"I loved having a good time with drinking and drugs, and it turned into an obsession, and it almost killed me."

With that addiction, he says he became the kind of person he never wanted to become. "I became that scumbag. So many signs were pointing that I was going to go."

Then there came a point in his life when God started to get his attention in many different ways, and through people he'd come in contact with.

"There was this one real estate broker that I was doing real estate deals with, and he was a Christian. He wasn't one of those full-on Christians, it's just that his wife was into the church, and he went to please her. He gave me a Scripture one morning. He said, 'Man, I've never done this before and I don't mean to be weird, but I opened my Bible and I feel like I was supposed to send you this Scripture'. It was Matthew 11:28, 'Come to me all who are weary and burdened and I will give you rest'. He wasn't pushy at all, but it sparked my curiosity. I started to wonder if Jesus was real. I had an experience when I was 12-years-old, I asked Jesus into my heart, by myself, because my friend's mom told me about it. But, experiences like that started happening to me and I began to ask more questions, 'could that be real?' Could all this be real? And, that Scripture, Matthew 11:28, it kept appearing to me in all kinds of different places."

"With this latest effort, Welch is not only living out his love for God, and a passion for music, but the songs speak to people where they are."

Early in 2005, Welch announced his resignation from Korn. At that time, as a single father, he moved away from the craziness of the rock and roll lifestyle to continue to care for his daughter, Jennea. Additionally, Welch committed his life to Christ, and became devoted to matters of faith, and became more concerned about things like helping those in need.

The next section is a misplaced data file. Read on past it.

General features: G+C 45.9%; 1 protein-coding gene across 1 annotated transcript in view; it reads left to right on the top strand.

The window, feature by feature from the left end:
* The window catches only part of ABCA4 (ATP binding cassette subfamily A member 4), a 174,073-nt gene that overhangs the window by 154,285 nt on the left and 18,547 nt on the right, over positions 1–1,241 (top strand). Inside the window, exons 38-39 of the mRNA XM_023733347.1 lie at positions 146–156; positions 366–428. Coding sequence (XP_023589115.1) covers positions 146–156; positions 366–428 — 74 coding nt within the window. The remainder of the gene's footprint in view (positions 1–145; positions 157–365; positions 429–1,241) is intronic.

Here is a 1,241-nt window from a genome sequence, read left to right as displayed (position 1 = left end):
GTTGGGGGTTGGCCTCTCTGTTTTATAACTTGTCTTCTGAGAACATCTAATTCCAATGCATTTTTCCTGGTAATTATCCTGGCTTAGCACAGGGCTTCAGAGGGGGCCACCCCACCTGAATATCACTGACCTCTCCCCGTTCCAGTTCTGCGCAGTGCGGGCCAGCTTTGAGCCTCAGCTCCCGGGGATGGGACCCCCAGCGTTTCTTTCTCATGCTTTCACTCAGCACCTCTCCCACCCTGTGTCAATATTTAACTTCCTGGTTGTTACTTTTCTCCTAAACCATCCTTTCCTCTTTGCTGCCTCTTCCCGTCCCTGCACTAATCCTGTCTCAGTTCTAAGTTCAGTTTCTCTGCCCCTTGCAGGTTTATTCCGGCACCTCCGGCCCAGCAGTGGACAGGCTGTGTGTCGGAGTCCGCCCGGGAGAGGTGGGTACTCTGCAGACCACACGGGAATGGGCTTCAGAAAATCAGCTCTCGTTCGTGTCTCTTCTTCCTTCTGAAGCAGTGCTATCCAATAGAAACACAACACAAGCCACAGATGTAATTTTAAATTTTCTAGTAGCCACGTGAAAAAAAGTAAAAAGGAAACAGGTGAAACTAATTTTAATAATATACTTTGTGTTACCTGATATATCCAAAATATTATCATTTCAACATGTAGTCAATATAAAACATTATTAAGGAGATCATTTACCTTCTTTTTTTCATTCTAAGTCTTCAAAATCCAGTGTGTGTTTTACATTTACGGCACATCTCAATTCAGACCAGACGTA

One endeavor he pursued immediately after his departure from the band was opening the Head Home, an orphanage that provided housing, food, and education to over 200 orphans in the most unreachable parts of India. He also continued with other philanthropic efforts in the United States, and soon began composing and recording songs for Save Me From Myself.

As the well-known, former Korn guitarist, Welch delivers that same of talent on his solo debut, and for the first time, he also lends his dynamic, emotive lead vocals to each of the songs. With this latest effort, he's not only living out his love for God, and a passion for music, but the songs speak to people where they are.

The project also showcases the talent of Tony Levin (Peter Gabriel, David Bowie) and Josh Freese (A Perfect Circle, Nine Inch Nails), among others.

The first single from the album, Flush, has been available exclusively on iTunes since early in July. A portion of the track on can also be heard on his MySpace page. In addition, there will be a video for the song Flush, which will be on television soon. 

"Flush is a perfect way for me to come back into the music world because it's basically about flushing all the crap in life down the toilet and starting out fresh-exactly what I've been doing for the last few years," says Welch. "All the drama that I experienced with getting drunk and doing drugs, all the time seemed interesting and amusing to write about. That lifestyle is total insanity and I'm just glad I'm not dead and I was able to write a song like Flush."

In addition to his musical endeavors, Welch recently delivered his best-selling autobiography, Save Me From Myself, which was released in July 2007 by HarperCollins. He just released a second book on 24th June titled Washed By Blood, an edited paperback version of Save Me From Myself, which is aimed at a younger audience.

In the midst of gearing up for the album's release, Welch has spent much of his time book signings, public speaking engagements, and other nationwide appearances. 

www.brianheadwelch.net or www.myspace.com/brianheadwelch.